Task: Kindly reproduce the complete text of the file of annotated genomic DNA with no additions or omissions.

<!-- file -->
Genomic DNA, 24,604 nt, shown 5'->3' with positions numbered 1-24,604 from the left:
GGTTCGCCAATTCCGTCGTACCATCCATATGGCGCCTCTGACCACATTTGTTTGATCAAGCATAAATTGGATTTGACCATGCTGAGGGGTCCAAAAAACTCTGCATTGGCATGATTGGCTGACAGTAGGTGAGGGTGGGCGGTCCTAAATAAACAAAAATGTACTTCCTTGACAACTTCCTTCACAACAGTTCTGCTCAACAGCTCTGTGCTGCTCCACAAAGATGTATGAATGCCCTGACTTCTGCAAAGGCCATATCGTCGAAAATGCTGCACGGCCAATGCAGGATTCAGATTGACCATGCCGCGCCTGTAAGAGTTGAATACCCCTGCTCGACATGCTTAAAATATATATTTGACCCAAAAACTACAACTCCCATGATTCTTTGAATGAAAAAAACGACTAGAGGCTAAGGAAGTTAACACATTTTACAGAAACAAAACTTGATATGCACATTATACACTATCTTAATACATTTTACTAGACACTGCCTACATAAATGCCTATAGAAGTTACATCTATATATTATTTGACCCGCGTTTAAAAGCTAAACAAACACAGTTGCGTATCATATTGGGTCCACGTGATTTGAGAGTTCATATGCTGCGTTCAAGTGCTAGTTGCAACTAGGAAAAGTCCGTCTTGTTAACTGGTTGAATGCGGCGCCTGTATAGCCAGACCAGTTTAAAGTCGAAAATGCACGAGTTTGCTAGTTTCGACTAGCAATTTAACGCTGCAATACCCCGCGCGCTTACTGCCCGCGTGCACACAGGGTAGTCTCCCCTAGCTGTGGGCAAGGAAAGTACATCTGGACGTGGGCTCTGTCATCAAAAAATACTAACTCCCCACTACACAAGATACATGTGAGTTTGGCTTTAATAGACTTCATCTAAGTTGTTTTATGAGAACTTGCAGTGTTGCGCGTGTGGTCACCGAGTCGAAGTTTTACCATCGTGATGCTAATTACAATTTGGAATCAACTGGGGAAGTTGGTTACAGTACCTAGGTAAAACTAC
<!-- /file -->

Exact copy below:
Genomic DNA, 24,604 nt, shown 5'->3' with positions numbered 1-24,604 from the left:
GGTTCGCCAATTCCGTCGTACCATCCATATGGCGCCTCTGACCACATTTGTTTGATCAAGCATAAATTGGATTTGACCATGCTGAGGGGTCCAAAAAACTCTGCATTGGCATGATTGGCTGACAGTAGGTGAGGGTGGGCGGTCCTAAATAAACAAAAATGTACTTCCTTGACAACTTCCTTCACAACAGTTCTGCTCAACAGCTCTGTGCTGCTCCACAAAGATGTATGAATGCCCTGACTTCTGCAAAGGCCATATCGTCGAAAATGCTGCACGGCCAATGCAGGATTCAGATTGACCATGCCGCGCCTGTAAGAGTTGAATACCCCTGCTCGACATGCTTAAAATATATATTTGACCCAAAAACTACAACTCCCATGATTCTTTGAATGAAAAAAACGACTAGAGGCTAAGGAAGTTAACACATTTTACAGAAACAAAACTTGATATGCACATTATACACTATCTTAATACATTTTACTAGACACTGCCTACATAAATGCCTATAGAAGTTACATCTATATATTATTTGACCCGCGTTTAAAAGCTAAACAAACACAGTTGCGTATCATATTGGGTCCACGTGATTTGAGAGTTCATATGCTGCGTTCAAGTGCTAGTTGCAACTAGGAAAAGTCCGTCTTGTTAACTGGTTGAATGCGGCGCCTGTATAGCCAGACCAGTTTAAAGTCGAAAATGCACGAGTTTGCTAGTTTCGACTAGCAATTTAACGCTGCAATACCCCGCGCGCTTACTGCCCGCGTGCACACAGGGTAGTCTCCCCTAGCTGTGGGCAAGGAAAGTACATCTGGACGTGGGCTCTGTCATCAAAAAATACTAACTCCCCACTACACAAGATACATGTGAGTTTGGCTTTAATAGACTTCATCTAAGTTGTTTTATGAGAACTTGCAGTGTTGCGCGTGTGGTCACCGAGTCGAAGTTTTACCATCGTGATGCTAATTACAATTTGGAATCAACTGGGGAAGTTGGTTACAGTACCTAGGTAAAACTAC